The same applies to homework, projects, and work in general. Even sending an email, or a text, or anything that you have (or want) to do but haven't done yet. It's kinda like a: "Don't save for tomorrow what you can do today" thing. If you have a project that needs to be done by the end of the week, and you can complete it in a couple hours don't wait until the last few hours to do it. You may think that by putting it off you are somehow gaining something, or giving yourself time to do something you really want to do but that is just self-propagating procrastination propaganda bullshit!
If you take a couple hours early in the week and finish it sooner rather than later the rest of the week isn't spent with it looming in your mind, keeping you from being able to fully enjoy anything else. This is called Rewarded Relaxation. You did something - so you get a reward. This is different than rewarding yourself in advance, before you actually do something. This is backwards thinking and it is best to be avoided. Not to mention that working on things when you have plenty of time avoids unforeseen problems and also gives you the time to take your time and do it right. Another procrastination propaganda we use is "I do better work when i'm under pressure." That may be the case for a very select few special cases, like off the cuff speeches or creative thinking but it is absolutely NOT the case for writing, or drawing, or anything that requires actual procedural work. If you had to clean your whole house and you only had 1 hr vs 10 hrs it doesn't matter how much pressure you have you could do a better job with more time. If you had 1 min vs 10 min to sketch something - you could make a better sketch in 10 min. If you had 10 min vs 1 hr to write a paper, you could make it better with more time. Just the fact that you have more time to double, triple etc. check for errors.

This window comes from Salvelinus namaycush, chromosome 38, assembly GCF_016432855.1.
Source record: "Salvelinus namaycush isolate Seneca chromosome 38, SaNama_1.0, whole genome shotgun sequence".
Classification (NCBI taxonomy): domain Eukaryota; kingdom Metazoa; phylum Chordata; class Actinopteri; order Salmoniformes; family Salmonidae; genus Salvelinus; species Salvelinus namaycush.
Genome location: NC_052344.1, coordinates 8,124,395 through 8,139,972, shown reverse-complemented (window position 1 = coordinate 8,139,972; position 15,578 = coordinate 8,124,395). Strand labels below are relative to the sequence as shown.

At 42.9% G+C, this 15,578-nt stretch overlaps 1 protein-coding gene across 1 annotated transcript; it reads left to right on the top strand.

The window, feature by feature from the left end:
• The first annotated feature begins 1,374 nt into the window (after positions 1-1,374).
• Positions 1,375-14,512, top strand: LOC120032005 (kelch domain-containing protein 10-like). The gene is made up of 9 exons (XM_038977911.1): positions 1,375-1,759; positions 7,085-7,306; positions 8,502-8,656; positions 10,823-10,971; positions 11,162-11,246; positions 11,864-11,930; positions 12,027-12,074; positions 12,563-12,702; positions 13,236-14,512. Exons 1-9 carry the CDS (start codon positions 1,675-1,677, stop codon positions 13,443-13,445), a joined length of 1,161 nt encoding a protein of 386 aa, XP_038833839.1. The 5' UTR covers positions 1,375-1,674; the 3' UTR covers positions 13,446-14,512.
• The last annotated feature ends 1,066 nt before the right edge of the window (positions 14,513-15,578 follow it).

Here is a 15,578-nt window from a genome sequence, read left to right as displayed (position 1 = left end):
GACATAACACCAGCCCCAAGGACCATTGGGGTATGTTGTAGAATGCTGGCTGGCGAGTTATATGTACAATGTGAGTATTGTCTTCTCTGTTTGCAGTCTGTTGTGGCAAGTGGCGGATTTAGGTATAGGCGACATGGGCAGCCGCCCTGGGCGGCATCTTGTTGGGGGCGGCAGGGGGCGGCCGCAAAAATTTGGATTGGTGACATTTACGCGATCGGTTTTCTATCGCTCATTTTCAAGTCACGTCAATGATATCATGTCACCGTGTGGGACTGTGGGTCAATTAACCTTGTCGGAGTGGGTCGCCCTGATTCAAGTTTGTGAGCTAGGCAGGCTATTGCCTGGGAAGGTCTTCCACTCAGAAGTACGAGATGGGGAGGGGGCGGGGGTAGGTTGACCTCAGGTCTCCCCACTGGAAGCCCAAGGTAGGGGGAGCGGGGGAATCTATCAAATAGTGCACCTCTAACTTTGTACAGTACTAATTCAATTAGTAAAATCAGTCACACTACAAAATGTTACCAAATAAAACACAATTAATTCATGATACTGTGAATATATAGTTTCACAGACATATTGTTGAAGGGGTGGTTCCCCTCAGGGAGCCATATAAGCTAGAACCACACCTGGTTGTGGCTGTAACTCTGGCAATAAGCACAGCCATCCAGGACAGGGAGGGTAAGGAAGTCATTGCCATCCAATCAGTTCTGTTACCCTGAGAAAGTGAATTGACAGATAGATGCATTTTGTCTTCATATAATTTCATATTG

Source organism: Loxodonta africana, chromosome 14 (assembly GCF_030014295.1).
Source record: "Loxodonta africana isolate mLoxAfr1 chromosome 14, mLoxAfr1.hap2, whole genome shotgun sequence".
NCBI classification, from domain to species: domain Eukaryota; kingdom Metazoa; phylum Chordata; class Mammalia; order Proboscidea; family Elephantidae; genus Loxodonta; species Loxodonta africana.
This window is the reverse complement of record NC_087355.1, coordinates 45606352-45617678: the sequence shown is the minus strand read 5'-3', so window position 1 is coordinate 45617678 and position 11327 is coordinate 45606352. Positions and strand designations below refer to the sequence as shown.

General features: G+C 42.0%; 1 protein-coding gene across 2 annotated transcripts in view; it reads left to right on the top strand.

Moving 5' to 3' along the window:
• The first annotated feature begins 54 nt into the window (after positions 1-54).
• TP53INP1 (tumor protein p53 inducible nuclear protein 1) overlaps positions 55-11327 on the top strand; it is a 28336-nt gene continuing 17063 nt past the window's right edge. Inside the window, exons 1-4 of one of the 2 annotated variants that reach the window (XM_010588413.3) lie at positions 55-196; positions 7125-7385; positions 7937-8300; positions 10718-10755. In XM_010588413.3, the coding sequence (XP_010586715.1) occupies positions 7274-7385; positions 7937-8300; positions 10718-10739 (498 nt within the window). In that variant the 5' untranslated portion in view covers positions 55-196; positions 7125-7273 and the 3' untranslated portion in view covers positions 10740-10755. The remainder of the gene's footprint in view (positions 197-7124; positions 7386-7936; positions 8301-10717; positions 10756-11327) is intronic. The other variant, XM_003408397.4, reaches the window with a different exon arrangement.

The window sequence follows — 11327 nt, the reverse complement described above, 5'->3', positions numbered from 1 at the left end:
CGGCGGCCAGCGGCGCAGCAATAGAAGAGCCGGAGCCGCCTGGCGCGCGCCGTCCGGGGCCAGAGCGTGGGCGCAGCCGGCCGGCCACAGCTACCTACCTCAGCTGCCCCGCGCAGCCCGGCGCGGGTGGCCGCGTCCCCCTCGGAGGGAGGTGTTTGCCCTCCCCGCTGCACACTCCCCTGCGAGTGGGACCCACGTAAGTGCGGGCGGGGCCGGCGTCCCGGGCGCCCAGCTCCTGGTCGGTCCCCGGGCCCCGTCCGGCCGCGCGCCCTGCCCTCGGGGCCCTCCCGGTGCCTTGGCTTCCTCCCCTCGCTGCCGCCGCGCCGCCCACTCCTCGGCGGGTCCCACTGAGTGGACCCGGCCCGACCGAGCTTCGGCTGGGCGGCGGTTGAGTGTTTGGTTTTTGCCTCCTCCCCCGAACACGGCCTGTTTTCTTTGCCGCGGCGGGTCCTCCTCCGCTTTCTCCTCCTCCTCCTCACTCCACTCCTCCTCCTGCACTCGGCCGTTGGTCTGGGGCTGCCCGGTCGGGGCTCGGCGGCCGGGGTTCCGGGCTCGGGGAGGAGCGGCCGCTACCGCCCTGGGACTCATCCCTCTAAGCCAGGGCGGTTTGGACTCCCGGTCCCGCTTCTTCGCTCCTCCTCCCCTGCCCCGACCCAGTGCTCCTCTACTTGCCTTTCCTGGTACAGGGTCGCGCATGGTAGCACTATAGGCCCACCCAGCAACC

So those are some of the lessons i've learned that have helped a lot in productivity.
If you have something pending - do it and get it out of your mind.
If you don't want to do something, do it anyways - you'll be both glad you did and have more will power for the next pending problem.